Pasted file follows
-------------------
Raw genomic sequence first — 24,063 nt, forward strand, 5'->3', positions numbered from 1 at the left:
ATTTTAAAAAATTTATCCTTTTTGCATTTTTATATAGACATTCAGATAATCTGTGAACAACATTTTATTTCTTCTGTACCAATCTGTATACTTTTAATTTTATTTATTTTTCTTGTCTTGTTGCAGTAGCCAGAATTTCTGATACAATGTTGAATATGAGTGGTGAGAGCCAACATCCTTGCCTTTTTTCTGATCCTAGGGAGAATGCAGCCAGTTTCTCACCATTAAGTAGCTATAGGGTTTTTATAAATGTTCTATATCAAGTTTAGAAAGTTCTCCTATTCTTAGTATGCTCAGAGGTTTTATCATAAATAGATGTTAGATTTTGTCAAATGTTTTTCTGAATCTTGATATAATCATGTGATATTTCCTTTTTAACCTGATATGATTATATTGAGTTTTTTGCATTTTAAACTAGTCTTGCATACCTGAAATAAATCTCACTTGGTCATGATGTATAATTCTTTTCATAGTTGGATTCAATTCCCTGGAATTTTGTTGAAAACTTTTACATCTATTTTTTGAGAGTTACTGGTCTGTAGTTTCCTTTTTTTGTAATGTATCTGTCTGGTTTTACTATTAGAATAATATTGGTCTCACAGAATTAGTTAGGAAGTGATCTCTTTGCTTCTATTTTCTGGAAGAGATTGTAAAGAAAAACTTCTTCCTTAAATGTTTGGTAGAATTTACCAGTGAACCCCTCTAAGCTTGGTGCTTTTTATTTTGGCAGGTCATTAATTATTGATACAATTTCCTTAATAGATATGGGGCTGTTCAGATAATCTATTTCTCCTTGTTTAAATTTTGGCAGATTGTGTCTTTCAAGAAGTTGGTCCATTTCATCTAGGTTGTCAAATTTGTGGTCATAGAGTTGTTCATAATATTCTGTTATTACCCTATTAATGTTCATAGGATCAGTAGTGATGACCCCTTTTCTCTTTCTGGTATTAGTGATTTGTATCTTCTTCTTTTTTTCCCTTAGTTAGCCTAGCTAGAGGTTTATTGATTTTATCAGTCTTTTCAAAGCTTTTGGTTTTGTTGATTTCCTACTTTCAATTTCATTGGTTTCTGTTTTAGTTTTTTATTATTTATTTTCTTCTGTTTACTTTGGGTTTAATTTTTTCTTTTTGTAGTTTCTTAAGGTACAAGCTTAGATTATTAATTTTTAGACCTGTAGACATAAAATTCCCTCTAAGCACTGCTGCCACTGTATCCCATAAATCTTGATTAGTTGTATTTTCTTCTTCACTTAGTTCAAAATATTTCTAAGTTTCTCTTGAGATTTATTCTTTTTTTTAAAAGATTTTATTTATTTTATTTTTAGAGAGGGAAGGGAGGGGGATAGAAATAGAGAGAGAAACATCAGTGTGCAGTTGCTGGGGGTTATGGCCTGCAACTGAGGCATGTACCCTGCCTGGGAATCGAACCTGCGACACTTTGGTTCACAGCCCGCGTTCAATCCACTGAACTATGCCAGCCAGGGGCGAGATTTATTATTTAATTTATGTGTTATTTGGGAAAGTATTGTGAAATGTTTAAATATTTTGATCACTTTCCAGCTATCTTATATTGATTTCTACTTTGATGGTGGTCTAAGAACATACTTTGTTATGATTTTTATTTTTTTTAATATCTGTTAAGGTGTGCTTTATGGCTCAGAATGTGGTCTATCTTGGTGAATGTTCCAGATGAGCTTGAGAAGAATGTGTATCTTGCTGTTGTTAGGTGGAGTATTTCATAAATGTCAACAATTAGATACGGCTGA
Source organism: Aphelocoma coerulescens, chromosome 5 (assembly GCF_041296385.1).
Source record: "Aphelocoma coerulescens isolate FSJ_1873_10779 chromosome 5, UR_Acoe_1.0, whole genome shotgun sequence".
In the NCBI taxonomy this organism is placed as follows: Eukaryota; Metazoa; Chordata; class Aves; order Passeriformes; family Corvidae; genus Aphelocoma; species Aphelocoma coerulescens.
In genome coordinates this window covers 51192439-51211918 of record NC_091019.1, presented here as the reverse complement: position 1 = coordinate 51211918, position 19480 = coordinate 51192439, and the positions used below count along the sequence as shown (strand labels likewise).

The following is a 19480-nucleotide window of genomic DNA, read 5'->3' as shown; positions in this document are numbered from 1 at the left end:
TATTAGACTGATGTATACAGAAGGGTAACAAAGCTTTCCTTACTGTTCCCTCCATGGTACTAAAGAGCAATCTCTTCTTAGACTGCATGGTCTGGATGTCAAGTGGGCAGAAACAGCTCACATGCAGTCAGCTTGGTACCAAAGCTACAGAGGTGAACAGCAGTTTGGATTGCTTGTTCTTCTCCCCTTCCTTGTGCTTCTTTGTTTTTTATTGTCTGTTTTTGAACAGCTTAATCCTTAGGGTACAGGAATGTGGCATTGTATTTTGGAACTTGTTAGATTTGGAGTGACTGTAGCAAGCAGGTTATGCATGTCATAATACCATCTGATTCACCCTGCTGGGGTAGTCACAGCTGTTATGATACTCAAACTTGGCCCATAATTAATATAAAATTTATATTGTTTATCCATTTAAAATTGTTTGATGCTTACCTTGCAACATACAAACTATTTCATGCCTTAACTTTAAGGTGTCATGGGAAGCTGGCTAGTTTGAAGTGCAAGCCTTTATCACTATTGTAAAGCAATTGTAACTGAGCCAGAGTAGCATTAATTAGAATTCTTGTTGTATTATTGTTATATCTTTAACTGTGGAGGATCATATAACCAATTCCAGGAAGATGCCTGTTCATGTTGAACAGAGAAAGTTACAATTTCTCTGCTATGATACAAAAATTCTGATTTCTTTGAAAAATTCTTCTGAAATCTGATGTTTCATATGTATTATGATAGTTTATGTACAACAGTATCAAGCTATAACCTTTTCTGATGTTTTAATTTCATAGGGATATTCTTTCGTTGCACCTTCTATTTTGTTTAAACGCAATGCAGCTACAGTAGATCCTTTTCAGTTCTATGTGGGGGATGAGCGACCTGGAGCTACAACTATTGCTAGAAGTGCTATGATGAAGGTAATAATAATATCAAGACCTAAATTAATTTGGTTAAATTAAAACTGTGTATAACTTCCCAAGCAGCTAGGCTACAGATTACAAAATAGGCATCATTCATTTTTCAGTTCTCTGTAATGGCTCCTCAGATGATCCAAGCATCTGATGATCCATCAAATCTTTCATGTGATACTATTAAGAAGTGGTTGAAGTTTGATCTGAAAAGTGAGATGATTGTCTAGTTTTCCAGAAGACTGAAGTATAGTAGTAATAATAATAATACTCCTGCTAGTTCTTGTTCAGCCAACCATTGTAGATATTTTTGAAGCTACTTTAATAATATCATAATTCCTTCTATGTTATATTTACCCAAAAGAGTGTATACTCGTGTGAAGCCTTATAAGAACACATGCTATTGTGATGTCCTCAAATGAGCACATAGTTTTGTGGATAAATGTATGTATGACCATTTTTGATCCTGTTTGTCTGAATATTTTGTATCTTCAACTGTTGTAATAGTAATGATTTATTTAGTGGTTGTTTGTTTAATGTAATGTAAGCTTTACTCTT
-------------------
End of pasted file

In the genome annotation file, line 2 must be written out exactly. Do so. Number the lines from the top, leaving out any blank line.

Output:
ATTTTAAAAAATTTATCCTTTTTGCATTTTTATATAGACATTCAGATAATCTGTGAACAACATTTTATTTCTTCTGTACCAATCTGTATACTTTTAATTTTATTTATTTTTCTTGTCTTGTTGCAGTAGCCAGAATTTCTGATACAATGTTGAATATGAGTGGTGAGAGCCAACATCCTTGCCTTTTTTCTGATCCTAGGGAGAATGCAGCCAGTTTCTCACCATTAAGTAGCTATAGGGTTTTTATAAATGTTCTATATCAAGTTTAGAAAGTTCTCCTATTCTTAGTATGCTCAGAGGTTTTATCATAAATAGATGTTAGATTTTGTCAAATGTTTTTCTGAATCTTGATATAATCATGTGATATTTCCTTTTTAACCTGATATGATTATATTGAGTTTTTTGCATTTTAAACTAGTCTTGCATACCTGAAATAAATCTCACTTGGTCATGATGTATAATTCTTTTCATAGTTGGATTCAATTCCCTGGAATTTTGTTGAAAACTTTTACATCTATTTTTTGAGAGTTACTGGTCTGTAGTTTCCTTTTTTTGTAATGTATCTGTCTGGTTTTACTATTAGAATAATATTGGTCTCACAGAATTAGTTAGGAAGTGATCTCTTTGCTTCTATTTTCTGGAAGAGATTGTAAAGAAAAACTTCTTCCTTAAATGTTTGGTAGAATTTACCAGTGAACCCCTCTAAGCTTGGTGCTTTTTATTTTGGCAGGTCATTAATTATTGATACAATTTCCTTAATAGATATGGGGCTGTTCAGATAATCTATTTCTCCTTGTTTAAATTTTGGCAGATTGTGTCTTTCAAGAAGTTGGTCCATTTCATCTAGGTTGTCAAATTTGTGGTCATAGAGTTGTTCATAATATTCTGTTATTACCCTATTAATGTTCATAGGATCAGTAGTGATGACCCCTTTTCTCTTTCTGGTATTAGTGATTTGTATCTTCTTCTTTTTTTCCCTTAGTTAGCCTAGCTAGAGGTTTATTGATTTTATCAGTCTTTTCAAAGCTTTTGGTTTTGTTGATTTCCTACTTTCAATTTCATTGGTTTCTGTTTTAGTTTTTTATTATTTATTTTCTTCTGTTTACTTTGGGTTTAATTTTTTCTTTTTGTAGTTTCTTAAGGTACAAGCTTAGATTATTAATTTTTAGACCTGTAGACATAAAATTCCCTCTAAGCACTGCTGCCACTGTATCCCATAAATCTTGATTAGTTGTATTTTCTTCTTCACTTAGTTCAAAATATTTCTAAGTTTCTCTTGAGATTTATTCTTTTTTTTAAAAGATTTTATTTATTTTATTTTTAGAGAGGGAAGGGAGGGGGATAGAAATAGAGAGAGAAACATCAGTGTGCAGTTGCTGGGGGTTATGGCCTGCAACTGAGGCATGTACCCTGCCTGGGAATCGAACCTGCGACACTTTGGTTCACAGCCCGCGTTCAATCCACTGAACTATGCCAGCCAGGGGCGAGATTTATTATTTAATTTATGTGTTATTTGGGAAAGTATTGTGAAATGTTTAAATATTTTGATCACTTTCCAGCTATCTTATATTGATTTCTACTTTGATGGTGGTCTAAGAACATACTTTGTTATGATTTTTATTTTTTTTAATATCTGTTAAGGTGTGCTTTATGGCTCAGAATGTGGTCTATCTTGGTGAATGTTCCAGATGAGCTTGAGAAGAATGTGTATCTTGCTGTTGTTAGGTGGAGTATTTCATAAATGTCAACAATTAGATACGGCTGA